Today, close on the heels of the canonization of two popes, my Church celebrates the feast of Saint Catherine of Siena. Catherine died on April 29, 1380 and was made a saint in 1461, a rather extraordinary event for a woman like her in the fourteenth century. I say “a woman like her” because she was from a relatively small town in Italy, the 23rd of 25 children, who learned to read only in adulthood and only lived to be 33 years old. Her life was notable for two reasons, however. From an early age she had visions of Christ and consecrated her life to God when she was seven years old, never wavering in that decision. Preferring solitude as a lifestyle, she nevertheless became involved in Church politics and is remembered as the person who most influenced the return of the pope to Rome in 1377, ending what became known as “the Avignon Captivity”. Spending her last two years in Rome, she was counselor to and advocate for the pope, working tirelessly for church unity. This from a woman of 30 years of age in the 14th century! Quite a model for women today!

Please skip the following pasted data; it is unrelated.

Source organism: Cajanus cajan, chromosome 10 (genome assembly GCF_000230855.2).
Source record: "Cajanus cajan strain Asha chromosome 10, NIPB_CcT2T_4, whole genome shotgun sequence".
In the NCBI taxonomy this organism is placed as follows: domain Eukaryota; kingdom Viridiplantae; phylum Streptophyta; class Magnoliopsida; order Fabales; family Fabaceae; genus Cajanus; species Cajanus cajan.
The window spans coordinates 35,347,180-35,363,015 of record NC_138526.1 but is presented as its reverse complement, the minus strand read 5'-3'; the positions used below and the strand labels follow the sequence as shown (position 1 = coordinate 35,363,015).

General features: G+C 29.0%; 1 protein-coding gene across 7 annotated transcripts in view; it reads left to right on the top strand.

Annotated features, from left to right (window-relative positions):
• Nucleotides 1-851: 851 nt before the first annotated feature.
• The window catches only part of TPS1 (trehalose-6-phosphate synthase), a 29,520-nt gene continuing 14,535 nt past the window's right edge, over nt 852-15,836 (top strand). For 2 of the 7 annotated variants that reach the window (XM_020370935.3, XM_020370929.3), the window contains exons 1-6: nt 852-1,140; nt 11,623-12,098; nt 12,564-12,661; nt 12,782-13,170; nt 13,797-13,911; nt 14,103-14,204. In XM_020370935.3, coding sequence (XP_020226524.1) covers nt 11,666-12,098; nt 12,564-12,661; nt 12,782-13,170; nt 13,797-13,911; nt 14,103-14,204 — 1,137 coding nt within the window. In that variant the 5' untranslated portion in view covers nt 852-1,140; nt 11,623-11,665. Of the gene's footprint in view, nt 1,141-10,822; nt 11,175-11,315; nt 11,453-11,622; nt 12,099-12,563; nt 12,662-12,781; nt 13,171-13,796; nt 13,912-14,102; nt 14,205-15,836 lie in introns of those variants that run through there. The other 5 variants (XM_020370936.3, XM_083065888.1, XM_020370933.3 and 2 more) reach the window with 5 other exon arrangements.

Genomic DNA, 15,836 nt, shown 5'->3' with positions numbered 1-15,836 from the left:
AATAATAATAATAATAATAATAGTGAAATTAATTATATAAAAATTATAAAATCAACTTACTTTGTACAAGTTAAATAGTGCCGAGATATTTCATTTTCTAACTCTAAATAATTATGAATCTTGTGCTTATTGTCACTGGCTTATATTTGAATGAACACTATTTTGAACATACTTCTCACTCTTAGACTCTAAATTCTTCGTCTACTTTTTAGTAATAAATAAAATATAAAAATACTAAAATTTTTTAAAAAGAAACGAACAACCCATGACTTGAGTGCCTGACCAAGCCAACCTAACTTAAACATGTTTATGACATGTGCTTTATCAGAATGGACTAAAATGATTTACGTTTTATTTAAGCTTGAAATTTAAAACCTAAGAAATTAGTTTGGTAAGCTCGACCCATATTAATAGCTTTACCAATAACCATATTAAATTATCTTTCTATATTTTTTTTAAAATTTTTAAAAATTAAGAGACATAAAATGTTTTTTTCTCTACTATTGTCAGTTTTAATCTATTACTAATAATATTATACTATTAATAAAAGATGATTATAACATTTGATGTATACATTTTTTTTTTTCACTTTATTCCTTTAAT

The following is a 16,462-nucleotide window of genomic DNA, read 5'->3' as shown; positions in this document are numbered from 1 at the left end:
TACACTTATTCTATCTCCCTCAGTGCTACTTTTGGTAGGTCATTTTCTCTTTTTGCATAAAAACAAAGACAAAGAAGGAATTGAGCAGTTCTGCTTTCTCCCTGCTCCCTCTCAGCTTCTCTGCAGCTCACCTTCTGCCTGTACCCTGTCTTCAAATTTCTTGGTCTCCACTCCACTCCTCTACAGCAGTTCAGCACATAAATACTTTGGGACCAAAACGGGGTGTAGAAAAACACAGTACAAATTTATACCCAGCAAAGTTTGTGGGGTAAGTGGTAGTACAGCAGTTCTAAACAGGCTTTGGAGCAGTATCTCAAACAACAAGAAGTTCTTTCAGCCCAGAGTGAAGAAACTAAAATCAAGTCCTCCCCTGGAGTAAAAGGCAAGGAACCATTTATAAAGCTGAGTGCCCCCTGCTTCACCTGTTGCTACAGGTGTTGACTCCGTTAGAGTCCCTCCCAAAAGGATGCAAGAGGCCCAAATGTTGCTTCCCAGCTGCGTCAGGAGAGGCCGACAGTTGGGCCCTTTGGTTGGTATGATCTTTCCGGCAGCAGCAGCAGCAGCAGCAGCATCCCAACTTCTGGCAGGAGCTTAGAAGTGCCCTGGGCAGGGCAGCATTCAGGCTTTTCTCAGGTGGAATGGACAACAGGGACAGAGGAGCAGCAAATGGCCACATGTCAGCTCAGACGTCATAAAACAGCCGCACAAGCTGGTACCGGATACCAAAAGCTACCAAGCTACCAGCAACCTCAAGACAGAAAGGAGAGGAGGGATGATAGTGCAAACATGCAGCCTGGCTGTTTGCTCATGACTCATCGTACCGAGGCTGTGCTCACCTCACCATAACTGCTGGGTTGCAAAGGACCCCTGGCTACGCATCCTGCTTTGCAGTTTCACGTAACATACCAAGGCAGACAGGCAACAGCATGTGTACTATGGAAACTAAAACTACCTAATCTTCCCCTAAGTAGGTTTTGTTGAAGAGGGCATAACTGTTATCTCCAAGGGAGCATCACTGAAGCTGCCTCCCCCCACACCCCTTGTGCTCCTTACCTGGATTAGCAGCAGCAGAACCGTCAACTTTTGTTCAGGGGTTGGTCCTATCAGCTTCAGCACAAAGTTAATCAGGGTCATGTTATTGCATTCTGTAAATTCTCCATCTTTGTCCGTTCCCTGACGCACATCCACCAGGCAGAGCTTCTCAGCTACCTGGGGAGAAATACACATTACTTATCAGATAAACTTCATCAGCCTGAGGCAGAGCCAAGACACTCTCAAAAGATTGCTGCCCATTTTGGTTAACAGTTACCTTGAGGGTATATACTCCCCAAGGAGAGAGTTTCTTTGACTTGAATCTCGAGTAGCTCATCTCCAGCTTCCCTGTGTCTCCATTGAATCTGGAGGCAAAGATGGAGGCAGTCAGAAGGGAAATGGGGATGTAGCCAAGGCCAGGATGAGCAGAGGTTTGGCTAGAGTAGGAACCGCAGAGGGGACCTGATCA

Her writings are replete with themes of joy, even in suffering, and of the love of Christ. She wrote over 400 letters (many dictated) to people as diverse as kings & queens, popes and ordinary village folk. Here is some advice from her for each of us today:
Start being brave about everything. Drive out darkness and spread light. Don’t look at your weaknesses. Realize instead that in Christ crucified you can do everything.